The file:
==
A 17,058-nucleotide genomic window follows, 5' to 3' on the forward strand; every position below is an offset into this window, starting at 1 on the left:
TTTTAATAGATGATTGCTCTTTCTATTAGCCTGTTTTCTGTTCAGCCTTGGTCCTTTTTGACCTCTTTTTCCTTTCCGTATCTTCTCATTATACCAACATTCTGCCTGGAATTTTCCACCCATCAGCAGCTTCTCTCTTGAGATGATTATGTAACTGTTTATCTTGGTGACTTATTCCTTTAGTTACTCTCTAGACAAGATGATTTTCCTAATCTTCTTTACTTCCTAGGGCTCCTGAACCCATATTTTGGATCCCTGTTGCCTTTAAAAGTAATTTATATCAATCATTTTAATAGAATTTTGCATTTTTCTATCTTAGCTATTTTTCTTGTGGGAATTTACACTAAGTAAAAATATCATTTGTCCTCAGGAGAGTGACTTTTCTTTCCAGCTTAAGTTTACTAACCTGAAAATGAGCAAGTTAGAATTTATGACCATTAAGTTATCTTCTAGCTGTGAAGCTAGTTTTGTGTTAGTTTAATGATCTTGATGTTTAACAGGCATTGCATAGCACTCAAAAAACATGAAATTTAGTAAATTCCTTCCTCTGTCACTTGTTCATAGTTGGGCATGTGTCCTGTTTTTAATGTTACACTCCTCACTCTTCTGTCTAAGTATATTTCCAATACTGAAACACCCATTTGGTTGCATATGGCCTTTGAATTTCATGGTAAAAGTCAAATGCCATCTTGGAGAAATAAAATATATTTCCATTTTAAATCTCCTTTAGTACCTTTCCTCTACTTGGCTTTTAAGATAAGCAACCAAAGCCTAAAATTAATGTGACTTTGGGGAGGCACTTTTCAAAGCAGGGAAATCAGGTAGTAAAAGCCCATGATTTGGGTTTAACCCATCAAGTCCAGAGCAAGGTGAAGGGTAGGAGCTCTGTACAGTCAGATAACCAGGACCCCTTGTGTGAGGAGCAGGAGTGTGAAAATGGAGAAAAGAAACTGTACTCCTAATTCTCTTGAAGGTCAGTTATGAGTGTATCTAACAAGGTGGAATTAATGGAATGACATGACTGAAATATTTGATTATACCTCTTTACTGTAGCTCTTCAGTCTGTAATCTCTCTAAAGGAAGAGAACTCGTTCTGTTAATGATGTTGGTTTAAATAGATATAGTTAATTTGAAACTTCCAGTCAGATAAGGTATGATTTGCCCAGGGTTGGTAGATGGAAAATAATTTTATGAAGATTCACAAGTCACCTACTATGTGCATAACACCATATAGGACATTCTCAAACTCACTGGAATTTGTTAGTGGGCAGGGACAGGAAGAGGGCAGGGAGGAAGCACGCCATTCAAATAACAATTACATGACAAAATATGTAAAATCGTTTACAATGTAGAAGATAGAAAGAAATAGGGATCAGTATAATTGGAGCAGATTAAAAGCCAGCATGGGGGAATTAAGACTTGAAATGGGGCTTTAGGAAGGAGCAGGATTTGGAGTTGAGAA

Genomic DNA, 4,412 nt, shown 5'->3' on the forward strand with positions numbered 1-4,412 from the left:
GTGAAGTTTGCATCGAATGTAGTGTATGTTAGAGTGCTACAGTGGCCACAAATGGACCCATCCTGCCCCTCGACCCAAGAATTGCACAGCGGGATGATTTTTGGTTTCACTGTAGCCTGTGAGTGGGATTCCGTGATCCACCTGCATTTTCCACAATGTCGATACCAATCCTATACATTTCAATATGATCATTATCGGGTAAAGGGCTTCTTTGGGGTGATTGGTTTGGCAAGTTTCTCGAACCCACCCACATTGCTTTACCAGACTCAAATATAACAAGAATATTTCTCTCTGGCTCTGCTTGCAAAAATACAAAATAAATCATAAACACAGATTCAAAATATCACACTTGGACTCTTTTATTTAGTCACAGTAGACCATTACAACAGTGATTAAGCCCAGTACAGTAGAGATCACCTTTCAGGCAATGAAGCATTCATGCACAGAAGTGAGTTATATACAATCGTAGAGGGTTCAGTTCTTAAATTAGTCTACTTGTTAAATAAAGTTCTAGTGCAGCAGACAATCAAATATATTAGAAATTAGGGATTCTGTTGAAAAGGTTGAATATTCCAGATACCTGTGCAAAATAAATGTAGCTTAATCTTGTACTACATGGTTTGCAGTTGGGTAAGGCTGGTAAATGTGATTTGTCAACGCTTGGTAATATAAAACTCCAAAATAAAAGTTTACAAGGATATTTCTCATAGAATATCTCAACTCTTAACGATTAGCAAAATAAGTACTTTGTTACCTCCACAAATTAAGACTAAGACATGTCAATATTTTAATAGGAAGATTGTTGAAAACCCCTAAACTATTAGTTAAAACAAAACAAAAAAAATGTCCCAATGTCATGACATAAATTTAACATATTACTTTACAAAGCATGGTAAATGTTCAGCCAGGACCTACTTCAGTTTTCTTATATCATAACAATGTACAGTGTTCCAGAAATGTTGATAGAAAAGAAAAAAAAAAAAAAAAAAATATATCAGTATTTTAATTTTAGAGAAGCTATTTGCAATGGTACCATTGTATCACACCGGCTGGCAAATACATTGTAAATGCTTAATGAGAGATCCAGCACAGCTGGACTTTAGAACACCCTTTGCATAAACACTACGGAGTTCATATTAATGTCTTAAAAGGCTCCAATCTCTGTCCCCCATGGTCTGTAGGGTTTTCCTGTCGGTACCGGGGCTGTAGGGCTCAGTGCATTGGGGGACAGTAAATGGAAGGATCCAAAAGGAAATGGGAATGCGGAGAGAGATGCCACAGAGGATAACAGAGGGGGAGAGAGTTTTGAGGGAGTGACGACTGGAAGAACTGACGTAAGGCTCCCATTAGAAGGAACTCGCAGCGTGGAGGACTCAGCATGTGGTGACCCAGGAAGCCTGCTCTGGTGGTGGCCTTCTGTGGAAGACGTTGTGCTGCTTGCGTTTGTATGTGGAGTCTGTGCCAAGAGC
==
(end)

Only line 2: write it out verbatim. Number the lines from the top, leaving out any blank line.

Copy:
TTTTAATAGATGATTGCTCTTTCTATTAGCCTGTTTTCTGTTCAGCCTTGGTCCTTTTTGACCTCTTTTTCCTTTCCGTATCTTCTCATTATACCAACATTCTGCCTGGAATTTTCCACCCATCAGCAGCTTCTCTCTTGAGATGATTATGTAACTGTTTATCTTGGTGACTTATTCCTTTAGTTACTCTCTAGACAAGATGATTTTCCTAATCTTCTTTACTTCCTAGGGCTCCTGAACCCATATTTTGGATCCCTGTTGCCTTTAAAAGTAATTTATATCAATCATTTTAATAGAATTTTGCATTTTTCTATCTTAGCTATTTTTCTTGTGGGAATTTACACTAAGTAAAAATATCATTTGTCCTCAGGAGAGTGACTTTTCTTTCCAGCTTAAGTTTACTAACCTGAAAATGAGCAAGTTAGAATTTATGACCATTAAGTTATCTTCTAGCTGTGAAGCTAGTTTTGTGTTAGTTTAATGATCTTGATGTTTAACAGGCATTGCATAGCACTCAAAAAACATGAAATTTAGTAAATTCCTTCCTCTGTCACTTGTTCATAGTTGGGCATGTGTCCTGTTTTTAATGTTACACTCCTCACTCTTCTGTCTAAGTATATTTCCAATACTGAAACACCCATTTGGTTGCATATGGCCTTTGAATTTCATGGTAAAAGTCAAATGCCATCTTGGAGAAATAAAATATATTTCCATTTTAAATCTCCTTTAGTACCTTTCCTCTACTTGGCTTTTAAGATAAGCAACCAAAGCCTAAAATTAATGTGACTTTGGGGAGGCACTTTTCAAAGCAGGGAAATCAGGTAGTAAAAGCCCATGATTTGGGTTTAACCCATCAAGTCCAGAGCAAGGTGAAGGGTAGGAGCTCTGTACAGTCAGATAACCAGGACCCCTTGTGTGAGGAGCAGGAGTGTGAAAATGGAGAAAAGAAACTGTACTCCTAATTCTCTTGAAGGTCAGTTATGAGTGTATCTAACAAGGTGGAATTAATGGAATGACATGACTGAAATATTTGATTATACCTCTTTACTGTAGCTCTTCAGTCTGTAATCTCTCTAAAGGAAGAGAACTCGTTCTGTTAATGATGTTGGTTTAAATAGATATAGTTAATTTGAAACTTCCAGTCAGATAAGGTATGATTTGCCCAGGGTTGGTAGATGGAAAATAATTTTATGAAGATTCACAAGTCACCTACTATGTGCATAACACCATATAGGACATTCTCAAACTCACTGGAATTTGTTAGTGGGCAGGGACAGGAAGAGGGCAGGGAGGAAGCACGCCATTCAAATAACAATTACATGACAAAATATGTAAAATCGTTTACAATGTAGAAGATAGAAAGAAATAGGGATCAGTATAATTGGAGCAGATTAAAAGCCAGCATGGGGGAATTAAGACTTGAAATGGGGCTTTAGGAAGGAGCAGGATTTGGAGTTGAGAA